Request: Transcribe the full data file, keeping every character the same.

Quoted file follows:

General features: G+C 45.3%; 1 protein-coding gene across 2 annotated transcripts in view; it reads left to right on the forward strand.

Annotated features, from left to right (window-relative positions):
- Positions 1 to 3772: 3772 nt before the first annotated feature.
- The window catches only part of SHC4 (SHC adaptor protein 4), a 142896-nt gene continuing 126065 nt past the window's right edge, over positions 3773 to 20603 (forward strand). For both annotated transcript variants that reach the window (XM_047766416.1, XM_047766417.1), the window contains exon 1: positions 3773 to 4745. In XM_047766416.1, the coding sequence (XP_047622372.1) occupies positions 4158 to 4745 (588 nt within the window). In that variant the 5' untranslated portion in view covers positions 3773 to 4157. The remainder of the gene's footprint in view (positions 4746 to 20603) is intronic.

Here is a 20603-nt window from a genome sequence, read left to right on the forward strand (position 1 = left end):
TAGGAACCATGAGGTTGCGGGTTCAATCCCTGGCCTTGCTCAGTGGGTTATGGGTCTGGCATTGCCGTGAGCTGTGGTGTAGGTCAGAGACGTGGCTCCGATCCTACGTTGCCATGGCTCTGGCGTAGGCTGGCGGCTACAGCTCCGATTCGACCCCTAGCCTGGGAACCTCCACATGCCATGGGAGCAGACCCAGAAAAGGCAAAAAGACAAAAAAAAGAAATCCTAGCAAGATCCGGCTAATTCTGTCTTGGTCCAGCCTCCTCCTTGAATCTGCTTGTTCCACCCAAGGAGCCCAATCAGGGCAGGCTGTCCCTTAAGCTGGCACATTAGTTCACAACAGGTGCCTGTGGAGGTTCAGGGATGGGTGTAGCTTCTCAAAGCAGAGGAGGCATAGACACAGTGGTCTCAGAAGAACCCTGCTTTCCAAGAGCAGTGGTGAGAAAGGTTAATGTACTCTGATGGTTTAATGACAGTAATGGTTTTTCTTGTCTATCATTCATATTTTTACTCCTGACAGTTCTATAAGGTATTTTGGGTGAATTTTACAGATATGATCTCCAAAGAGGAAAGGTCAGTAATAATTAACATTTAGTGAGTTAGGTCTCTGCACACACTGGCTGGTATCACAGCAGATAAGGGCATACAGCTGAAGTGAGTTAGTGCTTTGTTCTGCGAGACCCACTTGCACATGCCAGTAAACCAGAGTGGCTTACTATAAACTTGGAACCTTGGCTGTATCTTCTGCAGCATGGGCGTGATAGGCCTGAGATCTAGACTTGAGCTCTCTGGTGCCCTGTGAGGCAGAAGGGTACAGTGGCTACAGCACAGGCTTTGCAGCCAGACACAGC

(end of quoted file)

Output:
General features: G+C 45.3%; 1 protein-coding gene across 2 annotated transcripts in view; it reads left to right on the forward strand.

Annotated features, from left to right (window-relative positions):
- Positions 1 to 3772: 3772 nt before the first annotated feature.
- The window catches only part of SHC4 (SHC adaptor protein 4), a 142896-nt gene continuing 126065 nt past the window's right edge, over positions 3773 to 20603 (forward strand). For both annotated transcript variants that reach the window (XM_047766416.1, XM_047766417.1), the window contains exon 1: positions 3773 to 4745. In XM_047766416.1, the coding sequence (XP_047622372.1) occupies positions 4158 to 4745 (588 nt within the window). In that variant the 5' untranslated portion in view covers positions 3773 to 4157. The remainder of the gene's footprint in view (positions 4746 to 20603) is intronic.

Here is a 20603-nt window from a genome sequence, read left to right on the forward strand (position 1 = left end):
TAGGAACCATGAGGTTGCGGGTTCAATCCCTGGCCTTGCTCAGTGGGTTATGGGTCTGGCATTGCCGTGAGCTGTGGTGTAGGTCAGAGACGTGGCTCCGATCCTACGTTGCCATGGCTCTGGCGTAGGCTGGCGGCTACAGCTCCGATTCGACCCCTAGCCTGGGAACCTCCACATGCCATGGGAGCAGACCCAGAAAAGGCAAAAAGACAAAAAAAAGAAATCCTAGCAAGATCCGGCTAATTCTGTCTTGGTCCAGCCTCCTCCTTGAATCTGCTTGTTCCACCCAAGGAGCCCAATCAGGGCAGGCTGTCCCTTAAGCTGGCACATTAGTTCACAACAGGTGCCTGTGGAGGTTCAGGGATGGGTGTAGCTTCTCAAAGCAGAGGAGGCATAGACACAGTGGTCTCAGAAGAACCCTGCTTTCCAAGAGCAGTGGTGAGAAAGGTTAATGTACTCTGATGGTTTAATGACAGTAATGGTTTTTCTTGTCTATCATTCATATTTTTACTCCTGACAGTTCTATAAGGTATTTTGGGTGAATTTTACAGATATGATCTCCAAAGAGGAAAGGTCAGTAATAATTAACATTTAGTGAGTTAGGTCTCTGCACACACTGGCTGGTATCACAGCAGATAAGGGCATACAGCTGAAGTGAGTTAGTGCTTTGTTCTGCGAGACCCACTTGCACATGCCAGTAAACCAGAGTGGCTTACTATAAACTTGGAACCTTGGCTGTATCTTCTGCAGCATGGGCGTGATAGGCCTGAGATCTAGACTTGAGCTCTCTGGTGCCCTGTGAGGCAGAAGGGTACAGTGGCTACAGCACAGGCTTTGCAGCCAGACACAGC